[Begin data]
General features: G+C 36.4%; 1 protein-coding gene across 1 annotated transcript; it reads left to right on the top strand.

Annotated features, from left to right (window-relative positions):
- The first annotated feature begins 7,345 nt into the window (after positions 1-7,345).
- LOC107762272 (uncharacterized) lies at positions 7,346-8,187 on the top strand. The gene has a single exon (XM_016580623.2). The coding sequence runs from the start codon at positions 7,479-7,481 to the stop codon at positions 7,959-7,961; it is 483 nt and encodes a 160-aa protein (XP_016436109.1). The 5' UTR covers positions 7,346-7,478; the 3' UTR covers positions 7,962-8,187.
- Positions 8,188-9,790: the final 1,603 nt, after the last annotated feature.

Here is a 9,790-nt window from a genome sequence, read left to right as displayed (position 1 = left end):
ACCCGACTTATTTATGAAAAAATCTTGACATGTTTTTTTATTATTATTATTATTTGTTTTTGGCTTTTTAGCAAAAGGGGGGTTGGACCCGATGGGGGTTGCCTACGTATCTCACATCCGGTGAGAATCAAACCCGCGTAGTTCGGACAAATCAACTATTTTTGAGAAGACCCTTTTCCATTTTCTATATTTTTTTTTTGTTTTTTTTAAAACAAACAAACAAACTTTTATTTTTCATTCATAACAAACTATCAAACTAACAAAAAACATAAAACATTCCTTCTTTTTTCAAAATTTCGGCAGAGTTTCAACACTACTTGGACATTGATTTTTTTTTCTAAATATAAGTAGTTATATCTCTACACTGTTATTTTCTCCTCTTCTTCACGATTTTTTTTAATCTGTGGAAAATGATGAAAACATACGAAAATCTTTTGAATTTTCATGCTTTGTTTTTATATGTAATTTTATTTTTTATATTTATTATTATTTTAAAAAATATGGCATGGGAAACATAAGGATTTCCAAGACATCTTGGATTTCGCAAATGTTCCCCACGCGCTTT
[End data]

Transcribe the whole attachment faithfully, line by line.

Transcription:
General features: G+C 36.4%; 1 protein-coding gene across 1 annotated transcript; it reads left to right on the top strand.

Annotated features, from left to right (window-relative positions):
- The first annotated feature begins 7,345 nt into the window (after positions 1-7,345).
- LOC107762272 (uncharacterized) lies at positions 7,346-8,187 on the top strand. The gene has a single exon (XM_016580623.2). The coding sequence runs from the start codon at positions 7,479-7,481 to the stop codon at positions 7,959-7,961; it is 483 nt and encodes a 160-aa protein (XP_016436109.1). The 5' UTR covers positions 7,346-7,478; the 3' UTR covers positions 7,962-8,187.
- Positions 8,188-9,790: the final 1,603 nt, after the last annotated feature.

Here is a 9,790-nt window from a genome sequence, read left to right as displayed (position 1 = left end):
ACCCGACTTATTTATGAAAAAATCTTGACATGTTTTTTTATTATTATTATTATTTGTTTTTGGCTTTTTAGCAAAAGGGGGGTTGGACCCGATGGGGGTTGCCTACGTATCTCACATCCGGTGAGAATCAAACCCGCGTAGTTCGGACAAATCAACTATTTTTGAGAAGACCCTTTTCCATTTTCTATATTTTTTTTTTGTTTTTTTTAAAACAAACAAACAAACTTTTATTTTTCATTCATAACAAACTATCAAACTAACAAAAAACATAAAACATTCCTTCTTTTTTCAAAATTTCGGCAGAGTTTCAACACTACTTGGACATTGATTTTTTTTTCTAAATATAAGTAGTTATATCTCTACACTGTTATTTTCTCCTCTTCTTCACGATTTTTTTTAATCTGTGGAAAATGATGAAAACATACGAAAATCTTTTGAATTTTCATGCTTTGTTTTTATATGTAATTTTATTTTTTATATTTATTATTATTTTAAAAAATATGGCATGGGAAACATAAGGATTTCCAAGACATCTTGGATTTCGCAAATGTTCCCCACGCGCTTT